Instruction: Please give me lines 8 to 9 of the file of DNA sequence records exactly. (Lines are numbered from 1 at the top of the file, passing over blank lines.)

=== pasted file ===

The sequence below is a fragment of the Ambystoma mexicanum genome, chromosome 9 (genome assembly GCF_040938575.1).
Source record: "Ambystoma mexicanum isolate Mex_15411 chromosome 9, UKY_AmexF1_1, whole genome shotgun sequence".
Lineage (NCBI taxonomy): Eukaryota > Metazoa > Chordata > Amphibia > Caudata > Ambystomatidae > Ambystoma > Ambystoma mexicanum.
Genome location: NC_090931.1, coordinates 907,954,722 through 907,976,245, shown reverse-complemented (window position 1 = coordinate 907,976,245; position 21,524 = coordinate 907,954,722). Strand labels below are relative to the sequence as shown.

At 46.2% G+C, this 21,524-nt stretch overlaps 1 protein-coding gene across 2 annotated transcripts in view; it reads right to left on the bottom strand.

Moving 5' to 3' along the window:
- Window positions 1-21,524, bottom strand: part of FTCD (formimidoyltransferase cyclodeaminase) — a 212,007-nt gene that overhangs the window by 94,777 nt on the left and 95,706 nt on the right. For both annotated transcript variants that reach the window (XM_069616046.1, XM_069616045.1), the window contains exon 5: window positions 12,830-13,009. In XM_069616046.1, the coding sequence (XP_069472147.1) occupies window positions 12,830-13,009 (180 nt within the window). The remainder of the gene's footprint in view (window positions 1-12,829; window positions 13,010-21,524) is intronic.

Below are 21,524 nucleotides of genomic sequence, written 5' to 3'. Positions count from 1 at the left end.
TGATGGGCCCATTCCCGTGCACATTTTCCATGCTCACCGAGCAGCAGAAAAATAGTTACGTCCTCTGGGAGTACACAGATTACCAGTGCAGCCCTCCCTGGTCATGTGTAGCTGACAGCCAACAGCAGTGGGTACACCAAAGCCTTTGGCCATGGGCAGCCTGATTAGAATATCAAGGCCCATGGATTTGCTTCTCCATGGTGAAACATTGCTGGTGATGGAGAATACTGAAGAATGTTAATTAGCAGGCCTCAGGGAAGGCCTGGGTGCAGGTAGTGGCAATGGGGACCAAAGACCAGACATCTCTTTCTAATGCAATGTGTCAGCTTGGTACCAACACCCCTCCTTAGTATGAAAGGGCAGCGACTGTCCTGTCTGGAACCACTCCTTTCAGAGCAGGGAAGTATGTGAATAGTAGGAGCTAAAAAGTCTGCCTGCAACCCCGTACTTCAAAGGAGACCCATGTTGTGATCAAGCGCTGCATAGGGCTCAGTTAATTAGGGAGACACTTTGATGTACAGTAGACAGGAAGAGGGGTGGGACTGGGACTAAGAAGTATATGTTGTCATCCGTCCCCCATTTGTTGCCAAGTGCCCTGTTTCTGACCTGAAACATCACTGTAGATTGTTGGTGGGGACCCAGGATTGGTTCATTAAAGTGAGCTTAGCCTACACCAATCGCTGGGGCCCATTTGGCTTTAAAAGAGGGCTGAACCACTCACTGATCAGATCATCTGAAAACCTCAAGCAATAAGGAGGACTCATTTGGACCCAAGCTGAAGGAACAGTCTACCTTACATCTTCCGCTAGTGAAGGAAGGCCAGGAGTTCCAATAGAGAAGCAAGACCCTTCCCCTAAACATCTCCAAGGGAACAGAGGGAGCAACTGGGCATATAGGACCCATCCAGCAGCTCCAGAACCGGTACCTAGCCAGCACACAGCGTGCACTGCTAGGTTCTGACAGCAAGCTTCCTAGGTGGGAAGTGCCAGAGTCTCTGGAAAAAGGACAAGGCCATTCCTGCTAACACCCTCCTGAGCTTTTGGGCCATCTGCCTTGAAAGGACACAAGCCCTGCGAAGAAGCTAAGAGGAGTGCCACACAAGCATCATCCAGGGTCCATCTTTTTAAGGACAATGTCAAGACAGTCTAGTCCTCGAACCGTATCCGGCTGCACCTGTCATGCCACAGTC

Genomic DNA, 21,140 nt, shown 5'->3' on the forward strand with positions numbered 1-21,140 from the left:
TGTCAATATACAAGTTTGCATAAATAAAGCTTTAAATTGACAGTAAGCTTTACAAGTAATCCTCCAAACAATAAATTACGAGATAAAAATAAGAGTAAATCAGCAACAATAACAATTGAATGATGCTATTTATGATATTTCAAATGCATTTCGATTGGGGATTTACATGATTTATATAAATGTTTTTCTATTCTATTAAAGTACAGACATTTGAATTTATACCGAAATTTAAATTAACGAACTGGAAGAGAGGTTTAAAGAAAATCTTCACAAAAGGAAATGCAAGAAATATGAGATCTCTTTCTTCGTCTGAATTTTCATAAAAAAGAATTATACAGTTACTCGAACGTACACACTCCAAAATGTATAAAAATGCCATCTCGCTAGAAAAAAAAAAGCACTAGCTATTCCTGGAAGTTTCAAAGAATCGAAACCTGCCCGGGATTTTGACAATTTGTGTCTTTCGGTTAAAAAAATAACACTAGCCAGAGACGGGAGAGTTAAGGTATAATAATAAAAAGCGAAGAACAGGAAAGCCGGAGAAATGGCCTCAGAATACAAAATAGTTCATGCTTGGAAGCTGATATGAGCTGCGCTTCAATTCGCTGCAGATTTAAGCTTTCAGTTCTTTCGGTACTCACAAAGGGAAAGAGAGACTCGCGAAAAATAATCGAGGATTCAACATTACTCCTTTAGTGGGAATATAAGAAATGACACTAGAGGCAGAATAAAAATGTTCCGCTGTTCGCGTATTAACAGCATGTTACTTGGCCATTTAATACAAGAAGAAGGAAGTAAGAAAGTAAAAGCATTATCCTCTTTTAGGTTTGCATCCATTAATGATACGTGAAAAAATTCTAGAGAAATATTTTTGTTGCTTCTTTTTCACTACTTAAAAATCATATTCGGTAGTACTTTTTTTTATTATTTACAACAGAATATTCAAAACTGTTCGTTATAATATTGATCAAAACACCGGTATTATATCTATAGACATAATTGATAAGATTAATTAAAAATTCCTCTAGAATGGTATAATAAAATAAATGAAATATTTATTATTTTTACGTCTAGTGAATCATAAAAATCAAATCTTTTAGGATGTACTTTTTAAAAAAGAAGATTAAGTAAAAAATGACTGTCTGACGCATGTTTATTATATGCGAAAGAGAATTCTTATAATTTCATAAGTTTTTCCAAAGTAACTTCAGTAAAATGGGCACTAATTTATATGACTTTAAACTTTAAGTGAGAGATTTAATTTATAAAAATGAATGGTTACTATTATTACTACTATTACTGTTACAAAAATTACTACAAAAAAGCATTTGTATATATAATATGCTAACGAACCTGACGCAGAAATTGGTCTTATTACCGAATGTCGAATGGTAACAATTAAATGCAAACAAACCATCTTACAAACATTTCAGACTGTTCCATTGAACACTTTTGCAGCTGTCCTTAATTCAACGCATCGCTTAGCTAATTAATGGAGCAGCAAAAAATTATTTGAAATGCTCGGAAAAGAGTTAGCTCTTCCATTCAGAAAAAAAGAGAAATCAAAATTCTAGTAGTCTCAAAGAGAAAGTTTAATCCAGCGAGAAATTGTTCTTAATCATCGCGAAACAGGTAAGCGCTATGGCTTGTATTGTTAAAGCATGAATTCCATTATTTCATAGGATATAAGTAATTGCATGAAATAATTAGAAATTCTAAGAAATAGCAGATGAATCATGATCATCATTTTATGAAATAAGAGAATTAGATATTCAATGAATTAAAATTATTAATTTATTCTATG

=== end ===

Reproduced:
Below are 21,524 nucleotides of genomic sequence, written 5' to 3'. Positions count from 1 at the left end.
TGATGGGCCCATTCCCGTGCACATTTTCCATGCTCACCGAGCAGCAGAAAAATAGTTACGTCCTCTGGGAGTACACAGATTACCAGTGCAGCCCTCCCTGGTCATGTGTAGCTGACAGCCAACAGCAGTGGGTACACCAAAGCCTTTGGCCATGGGCAGCCTGATTAGAATATCAAGGCCCATGGATTTGCTTCTCCATGGTGAAACATTGCTGGTGATGGAGAATACTGAAGAATGTTAATTAGCAGGCCTCAGGGAAGGCCTGGGTGCAGGTAGTGGCAATGGGGACCAAAGACCAGACATCTCTTTCTAATGCAATGTGTCAGCTTGGTACCAACACCCCTCCTTAGTATGAAAGGGCAGCGACTGTCCTGTCTGGAACCACTCCTTTCAGAGCAGGGAAGTATGTGAATAGTAGGAGCTAAAAAGTCTGCCTGCAACCCCGTACTTCAAAGGAGACCCATGTTGTGATCAAGCGCTGCATAGGGCTCAGTTAATTAGGGAGACACTTTGATGTACAGTAGACAGGAAGAGGGGTGGGACTGGGACTAAGAAGTATATGTTGTCATCCGTCCCCCATTTGTTGCCAAGTGCCCTGTTTCTGACCTGAAACATCACTGTAGATTGTTGGTGGGGACCCAGGATTGGTTCATTAAAGTGAGCTTAGCCTACACCAATCGCTGGGGCCCATTTGGCTTTAAAAGAGGGCTGAACCACTCACTGATCAGATCATCTGAAAACCTCAAGCAATAAGGAGGACTCATTTGGACCCAAGCTGAAGGAACAGTCTACCTTACATCTTCCGCTAGTGAAGGAAGGCCAGGAGTTCCAATAGAGAAGCAAGACCCTTCCCCTAAACATCTCCAAGGGAACAGAGGGAGCAACTGGGCATATAGGACCCATCCAGCAGCTCCAGAACCGGTACCTAGCCAGCACACAGCGTGCACTGCTAGGTTCTGACAGCAAGCTTCCTAGGTGGGAAGTGCCAGAGTCTCTGGAAAAAGGACAAGGCCATTCCTGCTAACACCCTCCTGAGCTTTTGGGCCATCTGCCTTGAAAGGACACAAGCCCTGCGAAGAAGCTAAGAGGAGTGCCACACAAGCATCATCCAGGGTCCATCTTTTTAAGGACAATGTCAAGACAGTCTAGTCCTCGAACCGTATCCGGCTGCACCTGTCATGCCACAGTC